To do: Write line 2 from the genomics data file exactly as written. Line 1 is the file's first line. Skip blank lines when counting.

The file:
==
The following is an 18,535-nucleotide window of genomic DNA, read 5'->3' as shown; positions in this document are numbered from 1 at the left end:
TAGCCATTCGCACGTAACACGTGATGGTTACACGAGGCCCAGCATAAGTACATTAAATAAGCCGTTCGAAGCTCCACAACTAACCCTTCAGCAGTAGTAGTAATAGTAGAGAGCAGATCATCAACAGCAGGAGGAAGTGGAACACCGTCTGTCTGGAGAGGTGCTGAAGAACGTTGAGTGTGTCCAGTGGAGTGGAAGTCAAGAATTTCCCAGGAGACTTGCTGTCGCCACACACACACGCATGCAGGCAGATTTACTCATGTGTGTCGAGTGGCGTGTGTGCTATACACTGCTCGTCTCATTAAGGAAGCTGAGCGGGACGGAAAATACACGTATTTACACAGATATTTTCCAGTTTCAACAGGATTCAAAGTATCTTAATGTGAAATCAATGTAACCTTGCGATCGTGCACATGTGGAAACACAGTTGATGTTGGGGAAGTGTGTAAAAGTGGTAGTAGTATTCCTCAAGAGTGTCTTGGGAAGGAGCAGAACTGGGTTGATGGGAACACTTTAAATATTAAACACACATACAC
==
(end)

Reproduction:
TAGCCATTCGCACGTAACACGTGATGGTTACACGAGGCCCAGCATAAGTACATTAAATAAGCCGTTCGAAGCTCCACAACTAACCCTTCAGCAGTAGTAGTAATAGTAGAGAGCAGATCATCAACAGCAGGAGGAAGTGGAACACCGTCTGTCTGGAGAGGTGCTGAAGAACGTTGAGTGTGTCCAGTGGAGTGGAAGTCAAGAATTTCCCAGGAGACTTGCTGTCGCCACACACACACGCATGCAGGCAGATTTACTCATGTGTGTCGAGTGGCGTGTGTGCTATACACTGCTCGTCTCATTAAGGAAGCTGAGCGGGACGGAAAATACACGTATTTACACAGATATTTTCCAGTTTCAACAGGATTCAAAGTATCTTAATGTGAAATCAATGTAACCTTGCGATCGTGCACATGTGGAAACACAGTTGATGTTGGGGAAGTGTGTAAAAGTGGTAGTAGTATTCCTCAAGAGTGTCTTGGGAAGGAGCAGAACTGGGTTGATGGGAACACTTTAAATATTAAACACACATACAC